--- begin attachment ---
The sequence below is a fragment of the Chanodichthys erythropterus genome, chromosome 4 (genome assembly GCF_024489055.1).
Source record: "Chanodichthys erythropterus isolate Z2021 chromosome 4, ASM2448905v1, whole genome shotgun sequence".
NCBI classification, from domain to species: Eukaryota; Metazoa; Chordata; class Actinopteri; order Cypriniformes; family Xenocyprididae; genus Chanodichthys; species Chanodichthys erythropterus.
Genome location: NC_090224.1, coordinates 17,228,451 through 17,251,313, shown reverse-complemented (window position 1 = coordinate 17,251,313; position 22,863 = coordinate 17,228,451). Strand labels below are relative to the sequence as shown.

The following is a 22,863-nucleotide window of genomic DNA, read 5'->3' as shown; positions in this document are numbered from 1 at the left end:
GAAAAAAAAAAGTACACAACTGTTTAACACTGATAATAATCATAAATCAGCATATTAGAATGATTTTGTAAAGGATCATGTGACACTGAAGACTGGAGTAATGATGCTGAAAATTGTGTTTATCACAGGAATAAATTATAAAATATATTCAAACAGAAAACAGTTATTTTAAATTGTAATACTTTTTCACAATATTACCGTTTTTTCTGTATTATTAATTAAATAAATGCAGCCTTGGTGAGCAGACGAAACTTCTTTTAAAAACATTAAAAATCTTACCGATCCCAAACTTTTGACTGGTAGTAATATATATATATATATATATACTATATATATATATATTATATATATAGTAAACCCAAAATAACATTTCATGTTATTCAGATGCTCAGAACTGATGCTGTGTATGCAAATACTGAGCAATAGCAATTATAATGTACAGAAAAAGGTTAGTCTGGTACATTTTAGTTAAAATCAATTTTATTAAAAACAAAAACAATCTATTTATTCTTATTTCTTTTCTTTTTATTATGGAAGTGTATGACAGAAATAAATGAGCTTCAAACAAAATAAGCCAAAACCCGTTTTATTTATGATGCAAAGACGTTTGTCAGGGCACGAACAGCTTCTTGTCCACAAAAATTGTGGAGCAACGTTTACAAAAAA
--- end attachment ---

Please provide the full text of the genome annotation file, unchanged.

The sequence below is a fragment of the Chanodichthys erythropterus genome, chromosome 4 (genome assembly GCF_024489055.1).
Source record: "Chanodichthys erythropterus isolate Z2021 chromosome 4, ASM2448905v1, whole genome shotgun sequence".
NCBI classification, from domain to species: Eukaryota; Metazoa; Chordata; class Actinopteri; order Cypriniformes; family Xenocyprididae; genus Chanodichthys; species Chanodichthys erythropterus.
Genome location: NC_090224.1, coordinates 17,228,451 through 17,251,313, shown reverse-complemented (window position 1 = coordinate 17,251,313; position 22,863 = coordinate 17,228,451). Strand labels below are relative to the sequence as shown.

The following is a 22,863-nucleotide window of genomic DNA, read 5'->3' as shown; positions in this document are numbered from 1 at the left end:
GAAAAAAAAAAGTACACAACTGTTTAACACTGATAATAATCATAAATCAGCATATTAGAATGATTTTGTAAAGGATCATGTGACACTGAAGACTGGAGTAATGATGCTGAAAATTGTGTTTATCACAGGAATAAATTATAAAATATATTCAAACAGAAAACAGTTATTTTAAATTGTAATACTTTTTCACAATATTACCGTTTTTTCTGTATTATTAATTAAATAAATGCAGCCTTGGTGAGCAGACGAAACTTCTTTTAAAAACATTAAAAATCTTACCGATCCCAAACTTTTGACTGGTAGTAATATATATATATATATATATACTATATATATATATATTATATATATAGTAAACCCAAAATAACATTTCATGTTATTCAGATGCTCAGAACTGATGCTGTGTATGCAAATACTGAGCAATAGCAATTATAATGTACAGAAAAAGGTTAGTCTGGTACATTTTAGTTAAAATCAATTTTATTAAAAACAAAAACAATCTATTTATTCTTATTTCTTTTCTTTTTATTATGGAAGTGTATGACAGAAATAAATGAGCTTCAAACAAAATAAGCCAAAACCCGTTTTATTTATGATGCAAAGACGTTTGTCAGGGCACGAACAGCTTCTTGTCCACAAAAATTGTGGAGCAACGTTTACAAAAAA